EPA Hails Big Victory At Supreme Court

Gina McCarthy, Assistant Administrator with the Environmental Protection Agency, speaks at a climate workshop sponsored by The Climate Center at Georgetown University, Thursday, Feb. 21, 2013 in Washington. (AP Photo/Alex Brandon)
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It’s not every day that environmentalists notch up a victory in the modern Supreme Court, but that’s what happened Tuesday in a 6-2 decision upholding the Environmental Protection Agency’s authority to crack down on coal pollution that moves across state lines.

“Today’s Supreme Court decision is a resounding victory for public health and a key component of EPA’s efforts to make sure all Americans have clean air to breathe,” EPA Administrator Gina McCarthy said in a statement. “It serves to support the ongoing work to see that air quality in downwind states continues to improve. The Court’s finding also underscores the importance of basing the agency’s efforts on strong legal foundations and sound science. This is a big win for the nation’s public health and a proud day for the agency.”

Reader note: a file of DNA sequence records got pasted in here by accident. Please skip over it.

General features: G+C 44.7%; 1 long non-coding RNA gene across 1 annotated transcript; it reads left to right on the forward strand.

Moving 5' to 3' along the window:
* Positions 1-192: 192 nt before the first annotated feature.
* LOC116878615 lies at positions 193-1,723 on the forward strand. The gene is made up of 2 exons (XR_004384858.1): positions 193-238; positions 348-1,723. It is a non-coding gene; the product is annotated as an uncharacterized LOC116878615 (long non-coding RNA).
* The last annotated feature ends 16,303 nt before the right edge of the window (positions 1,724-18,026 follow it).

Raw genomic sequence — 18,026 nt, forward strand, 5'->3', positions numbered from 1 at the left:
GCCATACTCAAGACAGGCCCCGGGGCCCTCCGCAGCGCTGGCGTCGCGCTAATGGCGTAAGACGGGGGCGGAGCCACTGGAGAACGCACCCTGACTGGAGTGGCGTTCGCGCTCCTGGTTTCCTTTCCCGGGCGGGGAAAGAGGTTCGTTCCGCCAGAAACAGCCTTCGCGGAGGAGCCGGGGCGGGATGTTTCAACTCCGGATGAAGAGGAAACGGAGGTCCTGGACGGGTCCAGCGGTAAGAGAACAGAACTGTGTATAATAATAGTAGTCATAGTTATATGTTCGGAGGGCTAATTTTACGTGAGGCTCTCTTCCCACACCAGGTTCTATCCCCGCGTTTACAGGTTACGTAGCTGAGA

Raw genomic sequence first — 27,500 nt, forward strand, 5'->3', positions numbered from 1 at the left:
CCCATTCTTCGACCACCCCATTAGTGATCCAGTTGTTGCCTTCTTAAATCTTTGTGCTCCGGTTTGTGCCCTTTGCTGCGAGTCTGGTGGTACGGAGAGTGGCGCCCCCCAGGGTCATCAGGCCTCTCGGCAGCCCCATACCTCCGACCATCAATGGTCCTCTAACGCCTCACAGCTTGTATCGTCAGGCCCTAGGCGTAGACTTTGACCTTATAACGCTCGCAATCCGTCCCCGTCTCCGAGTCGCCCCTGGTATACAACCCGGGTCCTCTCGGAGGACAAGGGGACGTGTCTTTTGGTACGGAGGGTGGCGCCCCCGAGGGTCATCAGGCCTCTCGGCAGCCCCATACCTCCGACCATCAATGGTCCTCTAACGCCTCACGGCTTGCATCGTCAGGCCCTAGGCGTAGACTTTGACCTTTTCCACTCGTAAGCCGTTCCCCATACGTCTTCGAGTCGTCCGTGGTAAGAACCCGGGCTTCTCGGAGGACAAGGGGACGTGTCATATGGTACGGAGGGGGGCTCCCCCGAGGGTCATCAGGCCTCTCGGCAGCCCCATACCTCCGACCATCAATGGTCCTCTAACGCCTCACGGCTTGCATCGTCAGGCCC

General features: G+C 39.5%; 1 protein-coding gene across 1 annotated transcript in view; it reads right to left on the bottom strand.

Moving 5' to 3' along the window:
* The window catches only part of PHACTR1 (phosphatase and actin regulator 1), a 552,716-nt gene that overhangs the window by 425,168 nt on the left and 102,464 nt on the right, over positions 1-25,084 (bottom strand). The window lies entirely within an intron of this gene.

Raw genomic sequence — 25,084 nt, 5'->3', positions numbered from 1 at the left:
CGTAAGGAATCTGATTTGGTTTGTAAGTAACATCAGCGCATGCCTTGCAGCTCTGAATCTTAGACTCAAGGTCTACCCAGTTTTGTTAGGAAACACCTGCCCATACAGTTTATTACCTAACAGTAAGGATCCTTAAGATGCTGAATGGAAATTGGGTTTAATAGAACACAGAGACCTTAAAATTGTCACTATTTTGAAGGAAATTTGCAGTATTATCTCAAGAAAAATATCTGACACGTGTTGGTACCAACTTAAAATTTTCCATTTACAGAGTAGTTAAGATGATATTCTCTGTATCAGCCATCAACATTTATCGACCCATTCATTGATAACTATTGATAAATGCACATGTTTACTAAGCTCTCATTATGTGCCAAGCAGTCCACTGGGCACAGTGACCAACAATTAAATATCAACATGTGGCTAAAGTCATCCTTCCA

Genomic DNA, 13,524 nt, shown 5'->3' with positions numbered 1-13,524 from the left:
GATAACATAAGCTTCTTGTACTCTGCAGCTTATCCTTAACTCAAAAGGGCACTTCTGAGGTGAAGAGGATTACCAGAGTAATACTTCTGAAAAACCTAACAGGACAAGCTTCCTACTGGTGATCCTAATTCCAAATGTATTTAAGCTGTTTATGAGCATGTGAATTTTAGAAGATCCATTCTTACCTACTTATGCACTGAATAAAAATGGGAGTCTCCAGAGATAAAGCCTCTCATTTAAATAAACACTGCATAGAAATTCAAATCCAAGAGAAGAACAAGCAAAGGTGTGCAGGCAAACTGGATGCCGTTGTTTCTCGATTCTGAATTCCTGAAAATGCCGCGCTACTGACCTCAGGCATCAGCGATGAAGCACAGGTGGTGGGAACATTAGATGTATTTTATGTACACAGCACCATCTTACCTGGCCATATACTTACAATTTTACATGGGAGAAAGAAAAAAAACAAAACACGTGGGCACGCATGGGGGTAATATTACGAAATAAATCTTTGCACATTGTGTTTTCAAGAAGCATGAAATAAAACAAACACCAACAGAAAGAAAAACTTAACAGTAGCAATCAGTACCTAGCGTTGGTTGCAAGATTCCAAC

The majority decision was written by Justice Ruth Bader Ginsburg. The two dissenting justices were Clarence Thomas and Antonin Scalia. Justice Samuel Alito did not take part in the case.

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  1. The two dissenting justices were Clarence Thomas and Antonin Scalia

    But not in that order.

    Thomas: Pssssttttt… How’d you vote on this?

    Scalia: Against.

    Thomas: Thanks.

  2. Sheesh, is there no cause in American history that could be identified in any way as “liberal” that Scalia and Thomas wouldn’t vote against in knee jerk fashion?!?

  3. Avatar for pac pac says:

    That’s why they need to “save all those babies”, so they can breathe in that fresh, coal air.

  4. This is the same Supreme Court, more or less, that upheld the EPA’s regulation of greenhouse gasses.

    They haven’t been so terrible on the environment. Or maybe their record in that field just looks good in comparison with, say, voting rights.

  5. Despite Scalia and his sidekick Silent Thomas the EPA prevailed on this one. YES!

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